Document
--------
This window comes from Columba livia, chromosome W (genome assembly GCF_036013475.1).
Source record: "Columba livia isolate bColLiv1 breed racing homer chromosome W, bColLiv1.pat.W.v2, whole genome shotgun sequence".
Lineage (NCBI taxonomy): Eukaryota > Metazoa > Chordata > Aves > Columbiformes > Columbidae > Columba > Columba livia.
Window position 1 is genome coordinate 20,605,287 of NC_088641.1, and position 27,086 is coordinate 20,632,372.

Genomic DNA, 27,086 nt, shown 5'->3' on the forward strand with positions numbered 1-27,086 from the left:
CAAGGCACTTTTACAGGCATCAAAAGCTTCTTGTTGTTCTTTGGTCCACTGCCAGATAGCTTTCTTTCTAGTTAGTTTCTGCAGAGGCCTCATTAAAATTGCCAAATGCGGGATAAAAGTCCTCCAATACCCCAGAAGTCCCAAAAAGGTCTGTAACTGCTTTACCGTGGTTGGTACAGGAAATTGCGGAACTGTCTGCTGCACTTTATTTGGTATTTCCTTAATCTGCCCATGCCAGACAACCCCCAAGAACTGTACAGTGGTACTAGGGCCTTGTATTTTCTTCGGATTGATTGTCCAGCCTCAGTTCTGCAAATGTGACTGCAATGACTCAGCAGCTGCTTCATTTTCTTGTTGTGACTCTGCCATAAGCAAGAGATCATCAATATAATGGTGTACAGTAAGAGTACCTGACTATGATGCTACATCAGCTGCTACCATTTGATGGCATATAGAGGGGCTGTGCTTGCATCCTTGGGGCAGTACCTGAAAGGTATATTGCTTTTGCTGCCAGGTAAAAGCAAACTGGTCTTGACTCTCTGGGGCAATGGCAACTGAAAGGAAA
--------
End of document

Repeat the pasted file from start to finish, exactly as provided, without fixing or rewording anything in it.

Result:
This window comes from Columba livia, chromosome W (genome assembly GCF_036013475.1).
Source record: "Columba livia isolate bColLiv1 breed racing homer chromosome W, bColLiv1.pat.W.v2, whole genome shotgun sequence".
Lineage (NCBI taxonomy): Eukaryota > Metazoa > Chordata > Aves > Columbiformes > Columbidae > Columba > Columba livia.
Window position 1 is genome coordinate 20,605,287 of NC_088641.1, and position 27,086 is coordinate 20,632,372.

Genomic DNA, 27,086 nt, shown 5'->3' on the forward strand with positions numbered 1-27,086 from the left:
CAAGGCACTTTTACAGGCATCAAAAGCTTCTTGTTGTTCTTTGGTCCACTGCCAGATAGCTTTCTTTCTAGTTAGTTTCTGCAGAGGCCTCATTAAAATTGCCAAATGCGGGATAAAAGTCCTCCAATACCCCAGAAGTCCCAAAAAGGTCTGTAACTGCTTTACCGTGGTTGGTACAGGAAATTGCGGAACTGTCTGCTGCACTTTATTTGGTATTTCCTTAATCTGCCCATGCCAGACAACCCCCAAGAACTGTACAGTGGTACTAGGGCCTTGTATTTTCTTCGGATTGATTGTCCAGCCTCAGTTCTGCAAATGTGACTGCAATGACTCAGCAGCTGCTTCATTTTCTTGTTGTGACTCTGCCATAAGCAAGAGATCATCAATATAATGGTGTACAGTAAGAGTACCTGACTATGATGCTACATCAGCTGCTACCATTTGATGGCATATAGAGGGGCTGTGCTTGCATCCTTGGGGCAGTACCTGAAAGGTATATTGCTTTTGCTGCCAGGTAAAAGCAAACTGGTCTTGACTCTCTGGGGCAATGGCAACTGAAAGGAAA